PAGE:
You will find that during this High Holiday season – and extending through Sukkot – my postings will be less frequent. I hope that all who celebrated Rosh Hashana found it meaningful and joyful.
Besides being the High Holiday season, this is also the time of year when a new session of the UN General Assembly starts (hardly to be compared in one breath!). This means – aren’t we lucky? – that various heads of state and assorted other persons address the GA.
Last Wednesday (which was the eve of Rosh Hashana), President Obama spoke. Ben Shapiro, a skilled and perceptive analyst – as well as a Harvard-trained lawyer – has written a piece on that speech that summarizes the important points neatly.
Shapiro says Obama’s speech was “chock-full of moronic platitudes, internal contradictions, and morally disgusting sentiments.” He then proceeds to demonstrate this with considerable effectiveness. I had hoped to cite extensively from this critique, but realize I must focus on other matters here. And so I will simply call this to your attention, and suggest you read it:
His opening paragraph is not quite my style, but he is on the mark.
And then, sigh, there was the horrendous, and long-winded speech of Mahmoud Abbas before the General Assembly on Friday. It was fraught with lies and accusations against Israel:
Most reprehensibly, he accuses Israel of having conducted a “war of genocide” against the Palestinian people in Gaza.
First speaking about the fact that three wars have been “waged by the racist occupying State in five years against Gaza…,” he then declares that (emphasis is mine):
“The difference today is that the scale of this genocidal crime is larger, and that the list of martyrs, especially children, is longer…
”And, the difference today is that the devastation caused by this recent aggression is unmatched in modern times…
”This last war against Gaza was a series of absolute war crimes carried out before the eyes and ears of the entire world, moment by moment, in a manner that makes it inconceivable that anyone today can claim that they did not realize the magnitude and horror of the crime.”
You can see the entire speech (if you have the stomach for it) plus commentary by IMRA director Dr. Aaron Lerner, here:
Abbas uses buzz words – genocide, martyrs, war crimes, occupation – without the remotest attention to factual reality.
Of course there is no mention of Hamas – either Hamas’s aggression against Israel or its use of human shields – for he is thoroughly in bed with Hamas (about which more below).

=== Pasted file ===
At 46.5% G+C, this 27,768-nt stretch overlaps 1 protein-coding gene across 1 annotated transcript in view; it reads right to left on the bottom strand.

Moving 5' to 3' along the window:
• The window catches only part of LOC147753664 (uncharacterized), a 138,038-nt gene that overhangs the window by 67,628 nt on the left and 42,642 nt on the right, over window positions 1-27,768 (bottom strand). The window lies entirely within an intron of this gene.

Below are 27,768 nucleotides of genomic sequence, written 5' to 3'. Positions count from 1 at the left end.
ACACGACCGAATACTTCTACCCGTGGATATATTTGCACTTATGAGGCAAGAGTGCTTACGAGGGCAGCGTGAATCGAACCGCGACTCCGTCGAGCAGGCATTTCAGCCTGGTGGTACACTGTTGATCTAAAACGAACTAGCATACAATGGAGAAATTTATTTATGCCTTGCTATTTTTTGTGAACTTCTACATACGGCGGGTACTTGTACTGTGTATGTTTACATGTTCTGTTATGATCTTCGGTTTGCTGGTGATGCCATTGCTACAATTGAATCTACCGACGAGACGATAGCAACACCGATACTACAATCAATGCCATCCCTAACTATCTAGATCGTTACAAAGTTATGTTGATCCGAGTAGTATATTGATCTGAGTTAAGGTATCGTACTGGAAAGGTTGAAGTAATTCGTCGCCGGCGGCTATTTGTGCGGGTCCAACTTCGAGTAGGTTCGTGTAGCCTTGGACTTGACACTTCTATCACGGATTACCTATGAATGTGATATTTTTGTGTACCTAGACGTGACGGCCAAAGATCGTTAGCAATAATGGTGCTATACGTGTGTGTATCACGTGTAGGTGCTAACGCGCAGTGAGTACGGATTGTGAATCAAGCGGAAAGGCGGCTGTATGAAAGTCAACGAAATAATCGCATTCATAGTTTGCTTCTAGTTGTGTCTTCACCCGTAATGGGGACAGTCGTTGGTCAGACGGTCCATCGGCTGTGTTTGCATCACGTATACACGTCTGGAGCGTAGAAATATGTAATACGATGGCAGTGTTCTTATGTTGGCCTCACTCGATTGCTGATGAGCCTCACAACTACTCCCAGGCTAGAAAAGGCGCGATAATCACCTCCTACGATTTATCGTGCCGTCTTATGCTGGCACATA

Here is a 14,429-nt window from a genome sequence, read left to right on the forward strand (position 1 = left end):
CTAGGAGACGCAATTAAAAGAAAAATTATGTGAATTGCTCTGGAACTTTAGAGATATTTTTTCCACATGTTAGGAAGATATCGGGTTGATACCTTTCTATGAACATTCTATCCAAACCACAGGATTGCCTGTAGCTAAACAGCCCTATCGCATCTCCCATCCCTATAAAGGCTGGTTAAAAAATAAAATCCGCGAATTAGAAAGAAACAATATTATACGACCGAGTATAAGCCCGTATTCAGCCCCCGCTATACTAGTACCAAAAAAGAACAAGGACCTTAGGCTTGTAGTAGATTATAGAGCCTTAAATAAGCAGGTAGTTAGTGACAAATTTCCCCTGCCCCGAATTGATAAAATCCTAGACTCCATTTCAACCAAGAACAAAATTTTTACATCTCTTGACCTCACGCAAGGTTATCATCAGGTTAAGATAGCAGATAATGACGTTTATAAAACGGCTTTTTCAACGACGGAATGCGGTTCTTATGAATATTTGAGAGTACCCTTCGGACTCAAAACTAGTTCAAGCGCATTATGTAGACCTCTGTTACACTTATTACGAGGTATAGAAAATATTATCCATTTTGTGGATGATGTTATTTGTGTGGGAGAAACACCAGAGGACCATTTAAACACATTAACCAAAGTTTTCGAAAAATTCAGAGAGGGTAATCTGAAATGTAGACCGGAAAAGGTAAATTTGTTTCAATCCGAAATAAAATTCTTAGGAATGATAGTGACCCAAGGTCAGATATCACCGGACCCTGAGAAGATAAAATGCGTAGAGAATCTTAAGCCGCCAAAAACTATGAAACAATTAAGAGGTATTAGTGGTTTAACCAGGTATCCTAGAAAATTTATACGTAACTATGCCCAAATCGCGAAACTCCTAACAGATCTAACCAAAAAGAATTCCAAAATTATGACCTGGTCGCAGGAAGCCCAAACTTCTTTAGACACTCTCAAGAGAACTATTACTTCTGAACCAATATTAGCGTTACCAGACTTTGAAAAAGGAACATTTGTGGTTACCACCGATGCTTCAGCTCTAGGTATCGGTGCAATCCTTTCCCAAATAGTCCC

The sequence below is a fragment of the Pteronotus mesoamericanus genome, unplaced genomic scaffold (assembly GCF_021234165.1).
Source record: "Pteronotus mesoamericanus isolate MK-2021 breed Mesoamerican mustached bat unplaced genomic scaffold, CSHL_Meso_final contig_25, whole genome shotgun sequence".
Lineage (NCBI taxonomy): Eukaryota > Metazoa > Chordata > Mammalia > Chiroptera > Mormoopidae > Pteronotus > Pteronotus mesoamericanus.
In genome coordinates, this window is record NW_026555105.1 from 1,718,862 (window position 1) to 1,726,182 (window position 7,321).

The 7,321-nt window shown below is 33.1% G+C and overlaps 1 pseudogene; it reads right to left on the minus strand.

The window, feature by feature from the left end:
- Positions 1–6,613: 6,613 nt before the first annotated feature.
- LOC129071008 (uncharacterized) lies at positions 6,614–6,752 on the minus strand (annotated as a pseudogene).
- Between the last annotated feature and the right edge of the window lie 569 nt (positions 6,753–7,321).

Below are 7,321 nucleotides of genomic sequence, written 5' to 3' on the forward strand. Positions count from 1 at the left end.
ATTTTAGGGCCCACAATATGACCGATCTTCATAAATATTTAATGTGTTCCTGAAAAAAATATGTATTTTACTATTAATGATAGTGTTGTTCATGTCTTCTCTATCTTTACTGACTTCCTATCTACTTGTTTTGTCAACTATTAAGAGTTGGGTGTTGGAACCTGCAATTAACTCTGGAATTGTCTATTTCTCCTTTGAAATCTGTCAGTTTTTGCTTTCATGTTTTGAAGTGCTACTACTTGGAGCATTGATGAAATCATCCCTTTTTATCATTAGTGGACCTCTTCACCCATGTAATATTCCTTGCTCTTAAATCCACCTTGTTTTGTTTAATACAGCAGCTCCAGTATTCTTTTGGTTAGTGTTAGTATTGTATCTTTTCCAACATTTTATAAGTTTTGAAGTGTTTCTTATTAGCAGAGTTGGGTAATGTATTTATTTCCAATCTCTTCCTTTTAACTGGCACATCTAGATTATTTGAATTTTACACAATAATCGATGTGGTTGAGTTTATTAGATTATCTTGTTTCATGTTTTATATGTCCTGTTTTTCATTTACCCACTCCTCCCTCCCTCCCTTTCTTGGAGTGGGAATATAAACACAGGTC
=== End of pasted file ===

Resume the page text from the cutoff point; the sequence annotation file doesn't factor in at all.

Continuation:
And his exaggeration is stupendous – e.g., “recent aggression unmatched in modern times,” when modern times are witness to Syria, the genuine genocide of Christians, and more.
Declaring that Israel “did not miss an opportunity to undermine the chance for peace,” Abbas says, “The occupation’s campaign specifically targeted the City of Jerusalem and its inhabitants, attempting to artificially alter the spirit, identity and character of the Holy City, focusing on Al-Aqsa Mosque.”
This is of particular note because it is of a piece with the on-going theme I’ve been writing about – the attempt by the Palestinian Arabs to undermine and delegitimize Israeli sovereignty, most especially in Jerusalem. (About this exceedingly worrisome situation, too, I will have more to say soon.)
When he refers to the Al-Aqsa Mosque, he means the Temple Mount, which in Arabic is actually Haram al Sharif (often translated as Noble Sanctuary, which has a more generic meaning). What he has done is attempt to conflate the Mosque with the entire Mount, as if it has no other history or significance.
Of particular note is this comment by Abbas (emphasis added):
”I affirm in front of you that the Palestinian people hold steadfast to their legitimate right to defend themselves against the Israeli war machine and to their legitimate right to resist this colonial, racist Israeli occupation.”
He is claiming the right to be violent. “Resistance” is a code word for jihad and terrorism.
Threats of violence aside, with this speech, Abbas has begun the game of attempting to secure international backing – via the UN – for a Palestinian state, while delegitimizing Israel. He says (emphasis added):
“And now, where do we go from here?
“…It is impossible, and I repeat – it is impossible – to return to the cycle of negotiations that failed to deal with the substance of the matter and the fundamental question…
”There is no meaning or value in negotiations for which the agreed objective is not ending the Israeli occupation and achieving the independence of the State of Palestine with East Jerusalem as its capital on the entire Palestinian Territory occupied in the 1967 war. And, there is no value in negotiations which are not linked to a firm timetable for the implementation of this goal.
“The time has come to end this settlement occupation…